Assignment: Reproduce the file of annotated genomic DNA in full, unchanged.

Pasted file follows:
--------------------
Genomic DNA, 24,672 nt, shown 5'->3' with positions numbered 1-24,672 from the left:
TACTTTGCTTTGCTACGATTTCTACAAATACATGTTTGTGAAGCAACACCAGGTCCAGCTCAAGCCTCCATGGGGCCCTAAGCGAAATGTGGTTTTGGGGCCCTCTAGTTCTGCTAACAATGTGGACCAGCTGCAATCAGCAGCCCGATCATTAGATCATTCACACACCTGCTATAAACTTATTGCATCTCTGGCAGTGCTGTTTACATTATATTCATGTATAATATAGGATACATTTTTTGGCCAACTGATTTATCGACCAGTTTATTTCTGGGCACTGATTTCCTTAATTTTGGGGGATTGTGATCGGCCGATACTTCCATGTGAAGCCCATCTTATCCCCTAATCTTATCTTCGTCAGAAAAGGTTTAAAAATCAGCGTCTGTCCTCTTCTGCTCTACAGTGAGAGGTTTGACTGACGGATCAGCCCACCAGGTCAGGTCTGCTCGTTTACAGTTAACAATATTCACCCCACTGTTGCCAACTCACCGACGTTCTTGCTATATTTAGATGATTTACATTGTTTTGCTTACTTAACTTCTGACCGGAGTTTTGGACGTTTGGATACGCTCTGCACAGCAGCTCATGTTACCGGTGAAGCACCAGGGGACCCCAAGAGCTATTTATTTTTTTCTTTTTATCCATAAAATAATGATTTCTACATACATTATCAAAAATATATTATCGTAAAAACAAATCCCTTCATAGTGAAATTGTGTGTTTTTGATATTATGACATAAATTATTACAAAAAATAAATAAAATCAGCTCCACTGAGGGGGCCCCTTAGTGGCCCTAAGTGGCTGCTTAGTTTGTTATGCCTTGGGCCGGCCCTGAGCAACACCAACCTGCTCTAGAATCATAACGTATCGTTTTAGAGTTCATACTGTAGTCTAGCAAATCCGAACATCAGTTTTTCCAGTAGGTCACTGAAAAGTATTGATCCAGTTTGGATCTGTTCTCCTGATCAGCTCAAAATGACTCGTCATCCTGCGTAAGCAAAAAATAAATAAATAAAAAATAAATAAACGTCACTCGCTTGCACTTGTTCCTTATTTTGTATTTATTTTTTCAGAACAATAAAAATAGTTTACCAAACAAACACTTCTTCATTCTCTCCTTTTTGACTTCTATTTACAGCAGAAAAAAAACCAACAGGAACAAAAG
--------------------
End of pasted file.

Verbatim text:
Genomic DNA, 24,672 nt, shown 5'->3' with positions numbered 1-24,672 from the left:
TACTTTGCTTTGCTACGATTTCTACAAATACATGTTTGTGAAGCAACACCAGGTCCAGCTCAAGCCTCCATGGGGCCCTAAGCGAAATGTGGTTTTGGGGCCCTCTAGTTCTGCTAACAATGTGGACCAGCTGCAATCAGCAGCCCGATCATTAGATCATTCACACACCTGCTATAAACTTATTGCATCTCTGGCAGTGCTGTTTACATTATATTCATGTATAATATAGGATACATTTTTTGGCCAACTGATTTATCGACCAGTTTATTTCTGGGCACTGATTTCCTTAATTTTGGGGGATTGTGATCGGCCGATACTTCCATGTGAAGCCCATCTTATCCCCTAATCTTATCTTCGTCAGAAAAGGTTTAAAAATCAGCGTCTGTCCTCTTCTGCTCTACAGTGAGAGGTTTGACTGACGGATCAGCCCACCAGGTCAGGTCTGCTCGTTTACAGTTAACAATATTCACCCCACTGTTGCCAACTCACCGACGTTCTTGCTATATTTAGATGATTTACATTGTTTTGCTTACTTAACTTCTGACCGGAGTTTTGGACGTTTGGATACGCTCTGCACAGCAGCTCATGTTACCGGTGAAGCACCAGGGGACCCCAAGAGCTATTTATTTTTTTCTTTTTATCCATAAAATAATGATTTCTACATACATTATCAAAAATATATTATCGTAAAAACAAATCCCTTCATAGTGAAATTGTGTGTTTTTGATATTATGACATAAATTATTACAAAAAATAAATAAAATCAGCTCCACTGAGGGGGCCCCTTAGTGGCCCTAAGTGGCTGCTTAGTTTGTTATGCCTTGGGCCGGCCCTGAGCAACACCAACCTGCTCTAGAATCATAACGTATCGTTTTAGAGTTCATACTGTAGTCTAGCAAATCCGAACATCAGTTTTTCCAGTAGGTCACTGAAAAGTATTGATCCAGTTTGGATCTGTTCTCCTGATCAGCTCAAAATGACTCGTCATCCTGCGTAAGCAAAAAATAAATAAATAAAAAATAAATAAACGTCACTCGCTTGCACTTGTTCCTTATTTTGTATTTATTTTTTCAGAACAATAAAAATAGTTTACCAAACAAACACTTCTTCATTCTCTCCTTTTTGACTTCTATTTACAGCAGAAAAAAAACCAACAGGAACAAAAG